► Only  10-15% of alcoholics develop cirrhosis
        10-
► Women more susceptible to hepatic injury
► No clear understanding of the pathogenetic factors
  influencing liver damage (? Genetic factors)
►   Steatosis results from
    1. Shunting of normal substrate away from catabolism and
       toward lipid biosynthesis
    2. Impaired assembly and secretion of lipoprotein
    3. Increased peripheral catabolism of fat
► Impaired                         methionine-
            hepatic metabolism of methionine->
                                     levels-
  decreased intrahepatic glutathione levels->
  susceptible to oxidative injury
                     induction-
► Cytochrome p450 induction-increased conversion
  of drugs to toxic metabolites; produces reactive o2
  species
► Affects microtubular and mitochondrial function
  and membrane fluidity
                                      epitopes-
► Hepatocellular proteins create new epitopes->
                   reacts-
  immune system reacts->inflammation and
  immune-
  immune-mediated hepatocellular injury
              Other effects of alcohol

► Malnutrition,   vitamins deficiencies

► Impaired   digestive function

► Chronic   gastric and intestinal mucosal damage

► Pancreatitis


► Induces   release of bacterial endotoxin into portal
  circulation from the gut=>inflammation in the liver
                     Clinical features

►           steatosis-
    Hepatic steatosis-mild hepatomegaly with mild elevation of
    serum bilirubin and alkaline phosphatase

►             hepatitis-
    Alcoholic hepatitis-usually acute; after bouts of heavy
    drinking

►   Malaise, anorexia, wt loss, upper abdominal discomfort,
    tender hepatomegaly

►   Cirrhosis-
    Cirrhosis- symptoms related to portal hypertension and
    chronic liver disease
Pathogenesis of
alcoholic liver
disease
Interrelationships among hepatic steatosis, hepatitis
                    and cirrhosis
           toxin-
  Drug and toxin-induced Liver disease

Mechanisms of injury

1. Direct toxicity

2. Hepatic conversion of a xenobiotic to an
    active toxin

          mechanism-
3. Immune mechanism- drug as hapten
          ( predictable) or idiosyncratic
► Intrinsic
  (unpredictable)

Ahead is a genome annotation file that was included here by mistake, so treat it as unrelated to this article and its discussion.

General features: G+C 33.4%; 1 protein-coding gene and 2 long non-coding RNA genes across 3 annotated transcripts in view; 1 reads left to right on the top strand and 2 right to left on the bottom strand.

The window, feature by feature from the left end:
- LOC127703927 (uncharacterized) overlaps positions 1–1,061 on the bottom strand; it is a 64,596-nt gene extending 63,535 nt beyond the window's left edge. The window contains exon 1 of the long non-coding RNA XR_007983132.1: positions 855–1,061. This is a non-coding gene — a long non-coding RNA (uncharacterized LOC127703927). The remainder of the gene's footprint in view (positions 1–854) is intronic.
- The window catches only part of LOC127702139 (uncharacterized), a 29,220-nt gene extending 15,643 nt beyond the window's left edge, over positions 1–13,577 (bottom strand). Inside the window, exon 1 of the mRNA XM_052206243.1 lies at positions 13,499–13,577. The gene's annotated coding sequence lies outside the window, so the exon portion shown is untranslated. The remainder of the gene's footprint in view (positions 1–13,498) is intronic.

► Injury   may take weeks to months to develop

► Hepatocyte   necrosis, cholestasis or insidious onset
  of liver dysfunction

  Drug-
► Drug-induced    chronic hepatitis is clinically and
  histologically indistinguishable from chronic viral
  hepatitis
          reaction-
Intrinsic reaction-examples of drug and toxin
► Acetaminophen (Paracetamol)
► Amanita phalloides toxin
► Carbon tetrachloride
► Alcohol
Idiosyncratic reaction
► Sulphonamide
► A-methyldopa
► Allopurinol
► Acetylsalicylic acid (aspirin)
Drug and toxin-induced
liver injury
       Metabolic Liver Disease
► Nonalcoholic   fatty liver disease

► Wilson   disease

► Haemochromatosis


      anti-
► α-1-anti-trypsin   deficiency
         Nonalcoholic fatty liver disease and
                  steatohepatitis

►             alcoholic-
    Resemble alcoholic-induced liver disease but patients
    are not heavy drinkers

►   Strong association between obesity, dyslipidaemia,
    hyperinsulinaemia and insulin resistance and overt
    type 2 diabetes

►   Diagnosis of exclusion

►   Steatosis, parenchymal inflammation,Mallory bodies,
    hepatocyte death

►   May progress to cirrhosis
                Wilson disease
► Autosomal    recessive
► Accumulation of toxic level of copper in brain,
  liver, eye
► Decreased serum caeruloplasmin
► Liver: fatty change, acute and chronic
  hepatitis, cirrhosis
► Brain: atrophy and cavitation of basal ganglia
  (putamen)
► Eye: ggreen-brown copper deposits in Descemet’s
  membrane in the limbus of cornea
Kayser-
Kayser-Fleischer Ring

              Green-brown copper deposits
              in Descemet’s membrane in
              the limbus of cornea
        Haemochromatosis
► Excessive  accumulation of body iron;
  deposited in parenchymal organs eg liver and
  pancreas
► Hereditary (primary) haemochromatosis
► Homozygous recessive
► Loss of intestinal regulation of dietary iron
  absorption
► Fully developed case:micronodular cirrhosis,
  diabetes mellitus, skin pigmentation
        Haemochromatosis
Secondary haemochromatosis

► Parenteral    iron overload

► Ineffective   erythropoiesis

► Increased    oral iron intake
    α1-antitrypsin deficiency
► Autosomal   recessive
► Low serum levels of α1- antitrypsin (protease
  inhibitor)
  Abnormally-
► Abnormally-folded polypeptideretained in
  ER- autophagocytosis-
  ER-> autophagocytosis-> liver injury
► Presents with neonatal hepatitis with
  cholestatic jaundice
  Adolescence-
► Adolescence-hepatitis/cirrhosis
                  2-
► HCC develop in 2-3% of PiZZ individual